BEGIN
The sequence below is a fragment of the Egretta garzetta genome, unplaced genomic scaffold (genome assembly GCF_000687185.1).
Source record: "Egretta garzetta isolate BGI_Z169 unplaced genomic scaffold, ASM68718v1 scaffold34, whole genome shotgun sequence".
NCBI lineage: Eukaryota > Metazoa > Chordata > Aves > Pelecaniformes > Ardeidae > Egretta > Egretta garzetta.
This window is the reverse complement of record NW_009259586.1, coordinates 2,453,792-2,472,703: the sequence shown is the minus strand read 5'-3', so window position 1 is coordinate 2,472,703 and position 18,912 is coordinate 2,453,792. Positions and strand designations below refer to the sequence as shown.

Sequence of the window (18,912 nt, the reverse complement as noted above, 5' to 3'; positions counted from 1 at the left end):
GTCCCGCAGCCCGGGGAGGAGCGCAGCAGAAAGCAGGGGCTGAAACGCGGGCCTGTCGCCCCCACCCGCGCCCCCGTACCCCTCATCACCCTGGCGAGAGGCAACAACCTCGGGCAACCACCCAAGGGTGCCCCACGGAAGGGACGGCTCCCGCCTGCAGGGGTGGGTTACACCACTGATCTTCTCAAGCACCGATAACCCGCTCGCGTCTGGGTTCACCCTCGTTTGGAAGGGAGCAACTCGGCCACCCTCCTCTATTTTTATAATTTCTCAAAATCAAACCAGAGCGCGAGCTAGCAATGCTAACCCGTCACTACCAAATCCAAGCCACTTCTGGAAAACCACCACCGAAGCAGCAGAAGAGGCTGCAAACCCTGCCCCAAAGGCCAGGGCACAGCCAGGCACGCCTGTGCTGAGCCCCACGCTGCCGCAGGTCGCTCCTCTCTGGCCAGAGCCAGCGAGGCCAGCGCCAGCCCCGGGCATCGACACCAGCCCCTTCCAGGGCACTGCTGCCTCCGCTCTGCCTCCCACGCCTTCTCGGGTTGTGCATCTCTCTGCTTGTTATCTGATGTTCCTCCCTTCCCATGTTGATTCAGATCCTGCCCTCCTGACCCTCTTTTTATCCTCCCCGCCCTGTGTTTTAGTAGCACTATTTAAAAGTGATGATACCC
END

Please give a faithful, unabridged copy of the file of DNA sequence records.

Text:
The sequence below is a fragment of the Egretta garzetta genome, unplaced genomic scaffold (genome assembly GCF_000687185.1).
Source record: "Egretta garzetta isolate BGI_Z169 unplaced genomic scaffold, ASM68718v1 scaffold34, whole genome shotgun sequence".
NCBI lineage: Eukaryota > Metazoa > Chordata > Aves > Pelecaniformes > Ardeidae > Egretta > Egretta garzetta.
This window is the reverse complement of record NW_009259586.1, coordinates 2,453,792-2,472,703: the sequence shown is the minus strand read 5'-3', so window position 1 is coordinate 2,472,703 and position 18,912 is coordinate 2,453,792. Positions and strand designations below refer to the sequence as shown.

Sequence of the window (18,912 nt, the reverse complement as noted above, 5' to 3'; positions counted from 1 at the left end):
GTCCCGCAGCCCGGGGAGGAGCGCAGCAGAAAGCAGGGGCTGAAACGCGGGCCTGTCGCCCCCACCCGCGCCCCCGTACCCCTCATCACCCTGGCGAGAGGCAACAACCTCGGGCAACCACCCAAGGGTGCCCCACGGAAGGGACGGCTCCCGCCTGCAGGGGTGGGTTACACCACTGATCTTCTCAAGCACCGATAACCCGCTCGCGTCTGGGTTCACCCTCGTTTGGAAGGGAGCAACTCGGCCACCCTCCTCTATTTTTATAATTTCTCAAAATCAAACCAGAGCGCGAGCTAGCAATGCTAACCCGTCACTACCAAATCCAAGCCACTTCTGGAAAACCACCACCGAAGCAGCAGAAGAGGCTGCAAACCCTGCCCCAAAGGCCAGGGCACAGCCAGGCACGCCTGTGCTGAGCCCCACGCTGCCGCAGGTCGCTCCTCTCTGGCCAGAGCCAGCGAGGCCAGCGCCAGCCCCGGGCATCGACACCAGCCCCTTCCAGGGCACTGCTGCCTCCGCTCTGCCTCCCACGCCTTCTCGGGTTGTGCATCTCTCTGCTTGTTATCTGATGTTCCTCCCTTCCCATGTTGATTCAGATCCTGCCCTCCTGACCCTCTTTTTATCCTCCCCGCCCTGTGTTTTAGTAGCACTATTTAAAAGTGATGATACCC